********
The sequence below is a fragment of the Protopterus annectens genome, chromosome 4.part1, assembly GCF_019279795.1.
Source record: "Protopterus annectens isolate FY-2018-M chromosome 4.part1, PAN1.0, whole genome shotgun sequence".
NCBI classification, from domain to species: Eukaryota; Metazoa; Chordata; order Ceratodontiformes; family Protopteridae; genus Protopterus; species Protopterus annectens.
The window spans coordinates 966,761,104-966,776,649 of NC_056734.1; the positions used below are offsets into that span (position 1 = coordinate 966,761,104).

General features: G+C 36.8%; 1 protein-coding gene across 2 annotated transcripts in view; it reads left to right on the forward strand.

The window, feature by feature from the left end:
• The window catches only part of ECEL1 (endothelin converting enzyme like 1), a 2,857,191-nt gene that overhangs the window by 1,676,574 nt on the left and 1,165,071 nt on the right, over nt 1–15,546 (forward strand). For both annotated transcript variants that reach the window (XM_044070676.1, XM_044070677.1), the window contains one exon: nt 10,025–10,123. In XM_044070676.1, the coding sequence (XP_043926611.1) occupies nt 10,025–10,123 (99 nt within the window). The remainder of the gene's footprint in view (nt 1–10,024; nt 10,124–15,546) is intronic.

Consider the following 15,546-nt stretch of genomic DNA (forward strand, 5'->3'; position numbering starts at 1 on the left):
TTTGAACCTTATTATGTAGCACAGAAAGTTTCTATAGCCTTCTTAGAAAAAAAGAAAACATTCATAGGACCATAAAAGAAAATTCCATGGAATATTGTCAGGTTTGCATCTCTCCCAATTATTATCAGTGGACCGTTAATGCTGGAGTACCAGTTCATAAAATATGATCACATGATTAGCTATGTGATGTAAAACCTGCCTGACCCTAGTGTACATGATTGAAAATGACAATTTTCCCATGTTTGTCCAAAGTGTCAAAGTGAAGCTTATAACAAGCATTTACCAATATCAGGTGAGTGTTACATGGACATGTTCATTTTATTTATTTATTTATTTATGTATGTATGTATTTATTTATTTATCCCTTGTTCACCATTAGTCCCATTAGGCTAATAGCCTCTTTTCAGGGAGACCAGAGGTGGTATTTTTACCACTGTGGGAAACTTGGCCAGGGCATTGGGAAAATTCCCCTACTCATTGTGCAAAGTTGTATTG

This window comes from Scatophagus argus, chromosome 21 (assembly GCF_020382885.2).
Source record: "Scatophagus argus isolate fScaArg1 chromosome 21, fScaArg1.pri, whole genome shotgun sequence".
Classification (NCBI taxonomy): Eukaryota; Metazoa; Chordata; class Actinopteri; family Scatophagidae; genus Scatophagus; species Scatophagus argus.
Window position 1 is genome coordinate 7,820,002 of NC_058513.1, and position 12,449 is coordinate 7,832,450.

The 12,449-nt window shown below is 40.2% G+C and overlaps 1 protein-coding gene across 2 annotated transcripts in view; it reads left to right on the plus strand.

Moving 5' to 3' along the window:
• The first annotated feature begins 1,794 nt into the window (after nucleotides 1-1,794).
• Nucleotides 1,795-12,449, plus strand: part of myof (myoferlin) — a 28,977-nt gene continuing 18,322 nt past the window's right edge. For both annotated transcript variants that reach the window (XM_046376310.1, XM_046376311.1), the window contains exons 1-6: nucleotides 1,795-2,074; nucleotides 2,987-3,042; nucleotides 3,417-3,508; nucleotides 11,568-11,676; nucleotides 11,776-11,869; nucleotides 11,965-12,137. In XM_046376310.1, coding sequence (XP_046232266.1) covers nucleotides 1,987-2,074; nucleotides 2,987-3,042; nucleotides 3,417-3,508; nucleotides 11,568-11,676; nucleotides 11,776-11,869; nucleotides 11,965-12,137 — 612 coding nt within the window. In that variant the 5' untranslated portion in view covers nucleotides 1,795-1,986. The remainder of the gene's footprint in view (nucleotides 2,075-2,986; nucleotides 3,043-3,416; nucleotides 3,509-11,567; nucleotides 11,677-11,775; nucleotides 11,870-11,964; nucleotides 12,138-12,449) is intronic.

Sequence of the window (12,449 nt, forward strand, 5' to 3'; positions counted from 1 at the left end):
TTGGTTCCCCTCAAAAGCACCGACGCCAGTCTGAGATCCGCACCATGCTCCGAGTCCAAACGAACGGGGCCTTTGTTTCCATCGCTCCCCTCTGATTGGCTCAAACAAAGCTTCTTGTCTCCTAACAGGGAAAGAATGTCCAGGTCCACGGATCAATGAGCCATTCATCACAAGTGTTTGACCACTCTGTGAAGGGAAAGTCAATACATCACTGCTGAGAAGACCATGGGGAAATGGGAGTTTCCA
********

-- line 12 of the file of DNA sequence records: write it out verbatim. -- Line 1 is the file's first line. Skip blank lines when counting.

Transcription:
Classification (NCBI taxonomy): Eukaryota; Metazoa; Chordata; class Actinopteri; family Scatophagidae; genus Scatophagus; species Scatophagus argus.